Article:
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RE: st: St: How to handle missing observations in the factor-principal component analysis


From   "Verkuilen, Jay" <JVerkuilen@gc.cuny.edu>
To   <statalist@hsphsun2.harvard.edu>
Subject   RE: st: St: How to handle missing observations in the factor-principal component analysis
Date   Wed, 19 Dec 2007 10:23:36 -0500

Maarten Buis wrote:

>>-ice- is explicitly designed to deal with exactly that problem, so yes
you can and should use -ice- in that case.<<

Several points:

You could also get Amelia II, which is free and generates multiply imputed Stata datasets. 

I want to echo the concern about mean imputation. This will do BAD things to factor analysis. Yet another reason for SPSS to move off to the dustbin of history....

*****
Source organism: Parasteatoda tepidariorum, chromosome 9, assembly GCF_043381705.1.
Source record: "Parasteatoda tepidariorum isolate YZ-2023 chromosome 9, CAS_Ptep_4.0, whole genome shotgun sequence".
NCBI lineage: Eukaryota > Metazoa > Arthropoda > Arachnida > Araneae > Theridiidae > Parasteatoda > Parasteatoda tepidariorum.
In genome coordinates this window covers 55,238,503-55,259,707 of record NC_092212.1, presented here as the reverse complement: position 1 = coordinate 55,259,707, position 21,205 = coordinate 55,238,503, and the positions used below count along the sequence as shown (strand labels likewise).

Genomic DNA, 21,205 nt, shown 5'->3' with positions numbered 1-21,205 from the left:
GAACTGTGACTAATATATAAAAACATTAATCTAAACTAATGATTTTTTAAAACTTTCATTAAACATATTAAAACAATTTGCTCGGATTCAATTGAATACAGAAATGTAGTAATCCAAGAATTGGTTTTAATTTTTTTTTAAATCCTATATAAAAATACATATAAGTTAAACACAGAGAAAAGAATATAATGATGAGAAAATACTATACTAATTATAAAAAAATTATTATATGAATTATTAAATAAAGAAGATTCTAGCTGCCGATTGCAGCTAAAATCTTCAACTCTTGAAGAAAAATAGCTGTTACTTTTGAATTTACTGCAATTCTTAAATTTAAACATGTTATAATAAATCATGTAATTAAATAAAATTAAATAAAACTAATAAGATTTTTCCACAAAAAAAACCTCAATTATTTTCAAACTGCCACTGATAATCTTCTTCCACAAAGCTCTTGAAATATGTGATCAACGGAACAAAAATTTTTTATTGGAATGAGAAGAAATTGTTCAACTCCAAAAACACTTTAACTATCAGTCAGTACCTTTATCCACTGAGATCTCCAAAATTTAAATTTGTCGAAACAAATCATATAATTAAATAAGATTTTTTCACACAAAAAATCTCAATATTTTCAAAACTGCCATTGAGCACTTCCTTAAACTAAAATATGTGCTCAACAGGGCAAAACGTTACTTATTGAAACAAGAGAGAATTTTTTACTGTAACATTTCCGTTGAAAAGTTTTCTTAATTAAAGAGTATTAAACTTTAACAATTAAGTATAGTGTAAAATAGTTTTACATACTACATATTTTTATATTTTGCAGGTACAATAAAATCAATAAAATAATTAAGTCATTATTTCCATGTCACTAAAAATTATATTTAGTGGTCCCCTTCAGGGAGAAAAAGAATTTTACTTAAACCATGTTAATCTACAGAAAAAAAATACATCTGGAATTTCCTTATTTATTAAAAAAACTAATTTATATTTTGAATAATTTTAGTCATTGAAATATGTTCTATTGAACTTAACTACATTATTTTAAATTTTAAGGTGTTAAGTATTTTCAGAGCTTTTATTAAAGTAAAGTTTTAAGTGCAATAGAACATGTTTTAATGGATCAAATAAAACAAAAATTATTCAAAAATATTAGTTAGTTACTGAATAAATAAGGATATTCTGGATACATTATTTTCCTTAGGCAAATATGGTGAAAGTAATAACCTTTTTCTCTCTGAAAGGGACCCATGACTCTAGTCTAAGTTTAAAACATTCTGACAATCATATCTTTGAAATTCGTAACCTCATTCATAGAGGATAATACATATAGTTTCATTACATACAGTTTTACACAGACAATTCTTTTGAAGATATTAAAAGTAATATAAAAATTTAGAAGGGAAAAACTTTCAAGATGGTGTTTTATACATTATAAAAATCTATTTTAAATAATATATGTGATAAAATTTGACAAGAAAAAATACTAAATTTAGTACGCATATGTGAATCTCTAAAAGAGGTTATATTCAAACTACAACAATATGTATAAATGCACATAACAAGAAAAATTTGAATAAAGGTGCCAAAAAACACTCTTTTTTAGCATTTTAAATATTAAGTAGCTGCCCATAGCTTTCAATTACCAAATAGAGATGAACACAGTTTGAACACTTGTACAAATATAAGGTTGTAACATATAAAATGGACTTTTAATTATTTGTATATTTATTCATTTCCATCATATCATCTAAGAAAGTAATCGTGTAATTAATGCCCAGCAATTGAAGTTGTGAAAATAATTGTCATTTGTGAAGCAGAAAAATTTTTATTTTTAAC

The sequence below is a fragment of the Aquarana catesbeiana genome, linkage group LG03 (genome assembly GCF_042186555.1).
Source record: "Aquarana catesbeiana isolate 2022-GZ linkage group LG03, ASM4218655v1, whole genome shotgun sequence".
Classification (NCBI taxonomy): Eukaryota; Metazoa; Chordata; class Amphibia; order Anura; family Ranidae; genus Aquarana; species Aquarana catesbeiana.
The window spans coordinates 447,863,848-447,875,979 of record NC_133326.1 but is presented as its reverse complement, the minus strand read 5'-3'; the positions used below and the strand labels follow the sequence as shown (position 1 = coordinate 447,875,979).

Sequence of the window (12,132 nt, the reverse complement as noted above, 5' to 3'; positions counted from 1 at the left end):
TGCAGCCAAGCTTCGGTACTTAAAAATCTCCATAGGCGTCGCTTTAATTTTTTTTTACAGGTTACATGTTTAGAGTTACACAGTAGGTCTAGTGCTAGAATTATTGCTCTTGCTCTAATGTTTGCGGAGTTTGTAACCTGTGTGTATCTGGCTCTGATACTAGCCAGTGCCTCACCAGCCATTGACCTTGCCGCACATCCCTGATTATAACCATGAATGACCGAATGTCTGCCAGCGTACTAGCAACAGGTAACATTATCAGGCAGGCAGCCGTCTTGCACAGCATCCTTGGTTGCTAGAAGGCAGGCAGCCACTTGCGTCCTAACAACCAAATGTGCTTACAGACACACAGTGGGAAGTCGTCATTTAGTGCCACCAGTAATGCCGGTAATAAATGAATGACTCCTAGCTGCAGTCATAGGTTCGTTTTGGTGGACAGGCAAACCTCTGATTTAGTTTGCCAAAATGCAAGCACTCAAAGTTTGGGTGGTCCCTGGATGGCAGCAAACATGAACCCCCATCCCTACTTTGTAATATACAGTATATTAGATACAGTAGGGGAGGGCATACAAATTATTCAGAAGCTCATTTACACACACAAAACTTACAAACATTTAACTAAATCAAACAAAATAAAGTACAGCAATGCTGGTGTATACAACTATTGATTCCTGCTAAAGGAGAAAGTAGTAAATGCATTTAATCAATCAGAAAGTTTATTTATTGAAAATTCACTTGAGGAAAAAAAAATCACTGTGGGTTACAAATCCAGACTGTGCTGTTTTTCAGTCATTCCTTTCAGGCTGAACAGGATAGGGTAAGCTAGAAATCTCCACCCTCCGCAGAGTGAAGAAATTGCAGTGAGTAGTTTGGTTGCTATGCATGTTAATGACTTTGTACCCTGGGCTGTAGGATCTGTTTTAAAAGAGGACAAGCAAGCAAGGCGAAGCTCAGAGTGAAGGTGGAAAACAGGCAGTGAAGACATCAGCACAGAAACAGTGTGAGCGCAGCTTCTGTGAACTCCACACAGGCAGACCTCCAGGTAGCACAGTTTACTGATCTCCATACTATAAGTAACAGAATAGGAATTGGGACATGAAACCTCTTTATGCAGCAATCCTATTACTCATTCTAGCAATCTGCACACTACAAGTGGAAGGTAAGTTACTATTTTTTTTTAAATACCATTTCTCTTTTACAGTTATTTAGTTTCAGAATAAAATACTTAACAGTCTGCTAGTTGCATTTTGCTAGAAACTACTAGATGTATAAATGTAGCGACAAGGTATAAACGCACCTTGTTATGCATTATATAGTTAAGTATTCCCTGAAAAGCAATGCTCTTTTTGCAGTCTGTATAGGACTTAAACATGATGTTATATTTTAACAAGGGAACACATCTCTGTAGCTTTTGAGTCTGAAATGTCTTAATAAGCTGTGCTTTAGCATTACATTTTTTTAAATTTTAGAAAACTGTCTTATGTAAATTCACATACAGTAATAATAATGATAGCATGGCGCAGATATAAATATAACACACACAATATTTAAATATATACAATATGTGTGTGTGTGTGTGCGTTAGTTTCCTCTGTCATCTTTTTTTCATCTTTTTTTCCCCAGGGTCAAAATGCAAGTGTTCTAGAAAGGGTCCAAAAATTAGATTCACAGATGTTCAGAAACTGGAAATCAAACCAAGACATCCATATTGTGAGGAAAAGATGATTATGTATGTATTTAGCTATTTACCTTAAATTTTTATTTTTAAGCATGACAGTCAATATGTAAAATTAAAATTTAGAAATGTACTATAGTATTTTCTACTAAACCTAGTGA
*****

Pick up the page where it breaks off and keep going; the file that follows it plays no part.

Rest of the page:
As to the ordinal factor analysis issue, I wasn't clear that the data weren't binary. If so, a simple method is to compute the tetrachoric correlations and factor-analyze those. This is not ideal, but given some of the limiations of Stata's exploratory factor analysis program (no standard errors for loadings, ability to work with the correlation matrix only), I suggest getting the free program CEFA, downloadable from http://faculty.psy.ohio-state.edu/browne/. Michael Browne is, unarguably, the expert on exploratory factor analysis. If CEFA doesn't do it, look long and hard.... 

If not, gllamm.org has at least one worked examples of ordinal factor analysis, as does Rabe-Hesketh and Skrondal's Stata Press book. You can also work out confirmatory linear factor analysis in gllamm. 

It's not difficult to fit the Rasch model using xtlogit, or to use raschtest. This model is a viable alternative for relatively short scales and probably what I'd recommend the original poster try. 

Alternatively, look up Mokken scaling. This is a non-parametric IRT model for binary and polytomous data. There are Stata commands that can be downloaded. 

Jay

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